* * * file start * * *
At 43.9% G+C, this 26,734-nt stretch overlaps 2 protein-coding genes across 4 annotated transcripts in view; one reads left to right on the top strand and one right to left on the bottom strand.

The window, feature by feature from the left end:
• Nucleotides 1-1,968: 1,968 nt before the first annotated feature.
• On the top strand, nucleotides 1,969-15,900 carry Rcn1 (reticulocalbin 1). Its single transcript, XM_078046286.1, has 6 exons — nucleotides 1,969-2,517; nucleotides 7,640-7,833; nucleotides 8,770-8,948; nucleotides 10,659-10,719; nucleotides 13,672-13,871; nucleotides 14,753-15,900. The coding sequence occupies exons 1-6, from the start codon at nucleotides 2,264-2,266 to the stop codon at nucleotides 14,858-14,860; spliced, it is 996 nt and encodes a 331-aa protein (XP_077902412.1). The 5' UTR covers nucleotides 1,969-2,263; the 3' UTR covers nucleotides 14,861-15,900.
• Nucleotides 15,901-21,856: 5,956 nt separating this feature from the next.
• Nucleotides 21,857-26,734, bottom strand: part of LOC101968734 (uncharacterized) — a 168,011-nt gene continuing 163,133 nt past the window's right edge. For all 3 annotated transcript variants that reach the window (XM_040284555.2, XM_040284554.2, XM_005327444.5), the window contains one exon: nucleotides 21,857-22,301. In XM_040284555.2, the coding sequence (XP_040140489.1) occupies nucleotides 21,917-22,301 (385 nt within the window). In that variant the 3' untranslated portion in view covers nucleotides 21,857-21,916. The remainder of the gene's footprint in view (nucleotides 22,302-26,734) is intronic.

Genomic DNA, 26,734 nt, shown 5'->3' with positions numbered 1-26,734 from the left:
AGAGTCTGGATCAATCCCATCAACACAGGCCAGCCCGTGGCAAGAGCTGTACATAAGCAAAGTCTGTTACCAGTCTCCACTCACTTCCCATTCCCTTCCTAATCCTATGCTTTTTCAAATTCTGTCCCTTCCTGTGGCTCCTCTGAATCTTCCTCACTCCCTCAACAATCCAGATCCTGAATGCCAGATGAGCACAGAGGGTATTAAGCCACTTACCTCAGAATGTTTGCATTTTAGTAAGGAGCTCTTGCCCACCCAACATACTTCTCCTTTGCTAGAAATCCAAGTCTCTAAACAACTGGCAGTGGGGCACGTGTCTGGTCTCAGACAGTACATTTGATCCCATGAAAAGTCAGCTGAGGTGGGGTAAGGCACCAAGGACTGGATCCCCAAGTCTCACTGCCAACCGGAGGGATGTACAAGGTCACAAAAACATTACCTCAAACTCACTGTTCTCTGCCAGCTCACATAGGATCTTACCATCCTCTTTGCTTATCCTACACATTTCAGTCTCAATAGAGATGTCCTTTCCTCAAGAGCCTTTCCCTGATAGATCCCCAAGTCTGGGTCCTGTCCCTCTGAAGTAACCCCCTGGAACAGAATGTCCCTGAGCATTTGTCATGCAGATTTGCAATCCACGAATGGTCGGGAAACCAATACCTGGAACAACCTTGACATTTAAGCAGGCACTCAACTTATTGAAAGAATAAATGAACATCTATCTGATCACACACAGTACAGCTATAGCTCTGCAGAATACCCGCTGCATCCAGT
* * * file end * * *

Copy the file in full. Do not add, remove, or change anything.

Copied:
At 43.9% G+C, this 26,734-nt stretch overlaps 2 protein-coding genes across 4 annotated transcripts in view; one reads left to right on the top strand and one right to left on the bottom strand.

The window, feature by feature from the left end:
• Nucleotides 1-1,968: 1,968 nt before the first annotated feature.
• On the top strand, nucleotides 1,969-15,900 carry Rcn1 (reticulocalbin 1). Its single transcript, XM_078046286.1, has 6 exons — nucleotides 1,969-2,517; nucleotides 7,640-7,833; nucleotides 8,770-8,948; nucleotides 10,659-10,719; nucleotides 13,672-13,871; nucleotides 14,753-15,900. The coding sequence occupies exons 1-6, from the start codon at nucleotides 2,264-2,266 to the stop codon at nucleotides 14,858-14,860; spliced, it is 996 nt and encodes a 331-aa protein (XP_077902412.1). The 5' UTR covers nucleotides 1,969-2,263; the 3' UTR covers nucleotides 14,861-15,900.
• Nucleotides 15,901-21,856: 5,956 nt separating this feature from the next.
• Nucleotides 21,857-26,734, bottom strand: part of LOC101968734 (uncharacterized) — a 168,011-nt gene continuing 163,133 nt past the window's right edge. For all 3 annotated transcript variants that reach the window (XM_040284555.2, XM_040284554.2, XM_005327444.5), the window contains one exon: nucleotides 21,857-22,301. In XM_040284555.2, the coding sequence (XP_040140489.1) occupies nucleotides 21,917-22,301 (385 nt within the window). In that variant the 3' untranslated portion in view covers nucleotides 21,857-21,916. The remainder of the gene's footprint in view (nucleotides 22,302-26,734) is intronic.

Genomic DNA, 26,734 nt, shown 5'->3' with positions numbered 1-26,734 from the left:
AGAGTCTGGATCAATCCCATCAACACAGGCCAGCCCGTGGCAAGAGCTGTACATAAGCAAAGTCTGTTACCAGTCTCCACTCACTTCCCATTCCCTTCCTAATCCTATGCTTTTTCAAATTCTGTCCCTTCCTGTGGCTCCTCTGAATCTTCCTCACTCCCTCAACAATCCAGATCCTGAATGCCAGATGAGCACAGAGGGTATTAAGCCACTTACCTCAGAATGTTTGCATTTTAGTAAGGAGCTCTTGCCCACCCAACATACTTCTCCTTTGCTAGAAATCCAAGTCTCTAAACAACTGGCAGTGGGGCACGTGTCTGGTCTCAGACAGTACATTTGATCCCATGAAAAGTCAGCTGAGGTGGGGTAAGGCACCAAGGACTGGATCCCCAAGTCTCACTGCCAACCGGAGGGATGTACAAGGTCACAAAAACATTACCTCAAACTCACTGTTCTCTGCCAGCTCACATAGGATCTTACCATCCTCTTTGCTTATCCTACACATTTCAGTCTCAATAGAGATGTCCTTTCCTCAAGAGCCTTTCCCTGATAGATCCCCAAGTCTGGGTCCTGTCCCTCTGAAGTAACCCCCTGGAACAGAATGTCCCTGAGCATTTGTCATGCAGATTTGCAATCCACGAATGGTCGGGAAACCAATACCTGGAACAACCTTGACATTTAAGCAGGCACTCAACTTATTGAAAGAATAAATGAACATCTATCTGATCACACACAGTACAGCTATAGCTCTGCAGAATACCCGCTGCATCCAGT